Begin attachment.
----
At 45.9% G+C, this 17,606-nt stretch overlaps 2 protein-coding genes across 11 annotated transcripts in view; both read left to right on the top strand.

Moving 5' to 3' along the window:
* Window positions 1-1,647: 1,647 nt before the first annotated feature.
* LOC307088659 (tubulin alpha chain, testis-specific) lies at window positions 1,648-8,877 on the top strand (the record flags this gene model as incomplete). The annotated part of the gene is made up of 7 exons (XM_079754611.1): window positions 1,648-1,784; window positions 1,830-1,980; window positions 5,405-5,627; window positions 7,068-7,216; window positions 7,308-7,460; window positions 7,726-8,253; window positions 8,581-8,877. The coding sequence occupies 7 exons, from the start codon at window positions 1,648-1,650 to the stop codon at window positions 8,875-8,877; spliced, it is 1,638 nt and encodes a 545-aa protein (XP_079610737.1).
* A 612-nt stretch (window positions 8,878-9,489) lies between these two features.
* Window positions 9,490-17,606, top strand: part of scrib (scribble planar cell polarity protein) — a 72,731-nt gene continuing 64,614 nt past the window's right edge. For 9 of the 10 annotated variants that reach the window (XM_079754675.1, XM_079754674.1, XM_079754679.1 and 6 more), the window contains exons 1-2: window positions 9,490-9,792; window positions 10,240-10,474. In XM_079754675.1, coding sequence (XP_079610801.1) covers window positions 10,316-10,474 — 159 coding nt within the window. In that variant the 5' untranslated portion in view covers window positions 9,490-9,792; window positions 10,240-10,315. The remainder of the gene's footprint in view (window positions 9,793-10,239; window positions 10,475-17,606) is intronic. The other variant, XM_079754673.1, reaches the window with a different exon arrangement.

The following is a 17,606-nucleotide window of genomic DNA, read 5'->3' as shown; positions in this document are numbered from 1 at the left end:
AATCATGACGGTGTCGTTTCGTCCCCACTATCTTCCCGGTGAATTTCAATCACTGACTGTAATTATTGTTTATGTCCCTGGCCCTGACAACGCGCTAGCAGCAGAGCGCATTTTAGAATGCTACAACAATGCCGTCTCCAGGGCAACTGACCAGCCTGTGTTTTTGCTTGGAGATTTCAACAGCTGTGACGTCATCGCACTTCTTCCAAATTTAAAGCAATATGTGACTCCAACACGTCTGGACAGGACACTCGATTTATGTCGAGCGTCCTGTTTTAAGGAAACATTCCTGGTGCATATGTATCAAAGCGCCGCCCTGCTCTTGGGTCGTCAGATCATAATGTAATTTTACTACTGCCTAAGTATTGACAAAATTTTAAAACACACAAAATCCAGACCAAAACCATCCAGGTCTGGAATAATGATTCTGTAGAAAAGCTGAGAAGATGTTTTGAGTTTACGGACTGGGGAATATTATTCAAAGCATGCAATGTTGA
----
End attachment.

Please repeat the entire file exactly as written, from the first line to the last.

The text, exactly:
At 45.9% G+C, this 17,606-nt stretch overlaps 2 protein-coding genes across 11 annotated transcripts in view; both read left to right on the top strand.

Moving 5' to 3' along the window:
* Window positions 1-1,647: 1,647 nt before the first annotated feature.
* LOC307088659 (tubulin alpha chain, testis-specific) lies at window positions 1,648-8,877 on the top strand (the record flags this gene model as incomplete). The annotated part of the gene is made up of 7 exons (XM_079754611.1): window positions 1,648-1,784; window positions 1,830-1,980; window positions 5,405-5,627; window positions 7,068-7,216; window positions 7,308-7,460; window positions 7,726-8,253; window positions 8,581-8,877. The coding sequence occupies 7 exons, from the start codon at window positions 1,648-1,650 to the stop codon at window positions 8,875-8,877; spliced, it is 1,638 nt and encodes a 545-aa protein (XP_079610737.1).
* A 612-nt stretch (window positions 8,878-9,489) lies between these two features.
* Window positions 9,490-17,606, top strand: part of scrib (scribble planar cell polarity protein) — a 72,731-nt gene continuing 64,614 nt past the window's right edge. For 9 of the 10 annotated variants that reach the window (XM_079754675.1, XM_079754674.1, XM_079754679.1 and 6 more), the window contains exons 1-2: window positions 9,490-9,792; window positions 10,240-10,474. In XM_079754675.1, coding sequence (XP_079610801.1) covers window positions 10,316-10,474 — 159 coding nt within the window. In that variant the 5' untranslated portion in view covers window positions 9,490-9,792; window positions 10,240-10,315. The remainder of the gene's footprint in view (window positions 9,793-10,239; window positions 10,475-17,606) is intronic. The other variant, XM_079754673.1, reaches the window with a different exon arrangement.

The following is a 17,606-nucleotide window of genomic DNA, read 5'->3' as shown; positions in this document are numbered from 1 at the left end:
AATCATGACGGTGTCGTTTCGTCCCCACTATCTTCCCGGTGAATTTCAATCACTGACTGTAATTATTGTTTATGTCCCTGGCCCTGACAACGCGCTAGCAGCAGAGCGCATTTTAGAATGCTACAACAATGCCGTCTCCAGGGCAACTGACCAGCCTGTGTTTTTGCTTGGAGATTTCAACAGCTGTGACGTCATCGCACTTCTTCCAAATTTAAAGCAATATGTGACTCCAACACGTCTGGACAGGACACTCGATTTATGTCGAGCGTCCTGTTTTAAGGAAACATTCCTGGTGCATATGTATCAAAGCGCCGCCCTGCTCTTGGGTCGTCAGATCATAATGTAATTTTACTACTGCCTAAGTATTGACAAAATTTTAAAACACACAAAATCCAGACCAAAACCATCCAGGTCTGGAATAATGATTCTGTAGAAAAGCTGAGAAGATGTTTTGAGTTTACGGACTGGGGAATATTATTCAAAGCATGCAATGTTGA